And what’s even better according to the instant gratification supporters is that you can also typically charge more (as a premium) for …

… delivering value faster than the rest of the pack.

So, what do you think; is it about time to bake instant gratification into our product?

WAIT!

The Case Against Instant Gratification

Yep, there is another side to this story.

The one that suggests instant gratification is NOT ‘a must have’ but just another overhyped, outdated and counter-productive ‘sacred cow type of idea’ that we have to kill once and for all.

But why?

Here you go:

It denies customers an anticipation experience

Whaaat?

That’s right – anticipation builds up excitement and by throwing it under the bus we’re shooting ourselves in the foot head.

Or as Pamela N. Danziger more eloquently put it:

While consumers say and believe that they want what they want when they want it, brands that cave to their demands for instant gratification may be doing their customers, and ultimately their brands, a disservice by stripping away the customers’ emotional anticipation for something wonderful to come”.

Just take the extreme example of Hollywood movies.

Why do you think producers put so much time, money and effort producing these expensive short film trailers/teasers months before the movie it’s released?

You guessed it – it is because is time-tested method to generate pre-release hype, buzz and excitement.

But anticipation doesn’t just stop in the pre-phase – in fact, it exists also during and after the purchase.

And the claim here is that if you give customers what they want (aka end-result) straight away you don’t allow them to fully appreciate the value they receive.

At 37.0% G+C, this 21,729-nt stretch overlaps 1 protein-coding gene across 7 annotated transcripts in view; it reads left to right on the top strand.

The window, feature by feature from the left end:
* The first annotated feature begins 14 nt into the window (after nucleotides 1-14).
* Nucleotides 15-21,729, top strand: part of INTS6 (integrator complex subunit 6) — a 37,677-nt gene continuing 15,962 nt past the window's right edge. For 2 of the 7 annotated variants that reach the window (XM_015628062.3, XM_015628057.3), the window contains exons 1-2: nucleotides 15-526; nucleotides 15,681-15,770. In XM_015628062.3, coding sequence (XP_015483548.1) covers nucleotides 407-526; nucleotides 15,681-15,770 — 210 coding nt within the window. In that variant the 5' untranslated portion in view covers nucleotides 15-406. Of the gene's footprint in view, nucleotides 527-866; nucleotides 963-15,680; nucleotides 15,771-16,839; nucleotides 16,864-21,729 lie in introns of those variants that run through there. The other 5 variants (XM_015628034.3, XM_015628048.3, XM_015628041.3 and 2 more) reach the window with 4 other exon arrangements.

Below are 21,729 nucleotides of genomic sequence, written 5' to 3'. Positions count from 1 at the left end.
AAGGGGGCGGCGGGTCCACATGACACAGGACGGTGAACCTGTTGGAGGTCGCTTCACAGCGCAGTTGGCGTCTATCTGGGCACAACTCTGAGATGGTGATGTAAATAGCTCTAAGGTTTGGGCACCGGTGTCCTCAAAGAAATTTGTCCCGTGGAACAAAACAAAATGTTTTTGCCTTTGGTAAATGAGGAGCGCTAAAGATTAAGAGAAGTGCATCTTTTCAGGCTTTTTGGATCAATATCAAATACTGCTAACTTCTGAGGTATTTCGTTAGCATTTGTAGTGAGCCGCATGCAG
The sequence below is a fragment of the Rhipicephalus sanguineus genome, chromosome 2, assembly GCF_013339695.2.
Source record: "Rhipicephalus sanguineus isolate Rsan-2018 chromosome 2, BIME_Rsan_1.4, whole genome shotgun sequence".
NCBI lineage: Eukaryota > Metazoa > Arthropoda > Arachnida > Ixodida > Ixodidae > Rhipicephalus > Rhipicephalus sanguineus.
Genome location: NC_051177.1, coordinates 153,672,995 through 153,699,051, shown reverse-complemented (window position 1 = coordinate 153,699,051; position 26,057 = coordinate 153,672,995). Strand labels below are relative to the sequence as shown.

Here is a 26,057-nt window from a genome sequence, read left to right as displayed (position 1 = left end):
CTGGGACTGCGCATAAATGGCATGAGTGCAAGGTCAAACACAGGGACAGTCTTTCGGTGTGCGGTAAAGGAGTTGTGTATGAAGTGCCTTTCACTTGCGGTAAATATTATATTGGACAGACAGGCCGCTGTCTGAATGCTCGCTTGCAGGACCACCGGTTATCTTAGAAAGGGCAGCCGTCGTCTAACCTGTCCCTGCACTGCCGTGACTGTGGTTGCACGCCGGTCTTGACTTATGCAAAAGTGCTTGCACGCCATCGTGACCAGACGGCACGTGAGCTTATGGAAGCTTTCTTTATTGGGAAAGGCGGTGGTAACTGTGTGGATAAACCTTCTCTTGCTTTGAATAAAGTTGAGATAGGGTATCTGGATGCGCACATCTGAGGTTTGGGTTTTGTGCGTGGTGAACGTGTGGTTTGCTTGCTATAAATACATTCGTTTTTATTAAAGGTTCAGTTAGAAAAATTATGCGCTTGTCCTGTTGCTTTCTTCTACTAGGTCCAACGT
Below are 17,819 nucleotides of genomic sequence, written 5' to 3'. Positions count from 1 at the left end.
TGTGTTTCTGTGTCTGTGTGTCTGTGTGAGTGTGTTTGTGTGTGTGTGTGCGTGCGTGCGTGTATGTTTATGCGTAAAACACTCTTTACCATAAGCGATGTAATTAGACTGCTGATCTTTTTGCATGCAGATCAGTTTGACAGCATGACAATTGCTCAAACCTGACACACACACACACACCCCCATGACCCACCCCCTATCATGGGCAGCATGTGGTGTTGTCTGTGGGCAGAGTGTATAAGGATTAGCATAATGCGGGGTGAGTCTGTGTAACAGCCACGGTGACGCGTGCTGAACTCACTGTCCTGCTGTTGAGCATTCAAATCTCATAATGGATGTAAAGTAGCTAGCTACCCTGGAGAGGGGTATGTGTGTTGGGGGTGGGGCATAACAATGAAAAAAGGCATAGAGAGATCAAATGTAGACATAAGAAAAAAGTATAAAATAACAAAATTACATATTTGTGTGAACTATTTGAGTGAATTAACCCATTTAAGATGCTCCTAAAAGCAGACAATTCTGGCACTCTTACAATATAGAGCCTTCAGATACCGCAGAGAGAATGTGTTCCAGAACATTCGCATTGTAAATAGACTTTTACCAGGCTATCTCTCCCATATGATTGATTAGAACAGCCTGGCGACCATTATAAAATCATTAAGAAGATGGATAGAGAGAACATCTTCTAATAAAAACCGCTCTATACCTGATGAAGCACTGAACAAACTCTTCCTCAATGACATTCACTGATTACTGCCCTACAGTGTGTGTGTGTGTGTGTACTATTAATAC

Which ultimately yes affects their overall satisfaction.

The worst part?

Instant gratification attracts the wrong type of customers…

Yes I am talking about the ones (aka delusional) that seek quick-fix solutions for everything because, well, that’s how life is supposed to be…

Or at least that’s what they think.

Conclusion

My take an all this?

Even though I have to say it’s a tough one and I can see the merits of both school of thoughts if I had to pick a camp I would probably go with the power of now.

Not necessarily because I buy the superficial argument that “you can either deliver instant gratification or die”, but mainly because I think you can play that card in a way that:

a) Doesn’t kill anticipation all together

b) Prevents the wrong type of people getting into your funnel

And with this said it’s time to put this post to bed with today’s key takeaways…

Today’s Key Takeaways

– The further away an outcome is delivered in the future, the smaller the drive to get it is

– Anticipation builds up excitement and excitement builds sales

– Today’s customers have little to no loyalty & are happy to shop around until to get what they want

 ***

Ok guys, that’s all from me for today.

If you enjoyed today’s post, check out my kindle book, The Aspiring Entrepreneur Entry Strategy: A practical step-by-step guide for finding a validated, winning business idea that stays true to who you are, that is currently available at Amazon.

I hope to see you soon.

Best,

Andreas

“When you find yourself in a hole, stop digging.”

– Will Rogers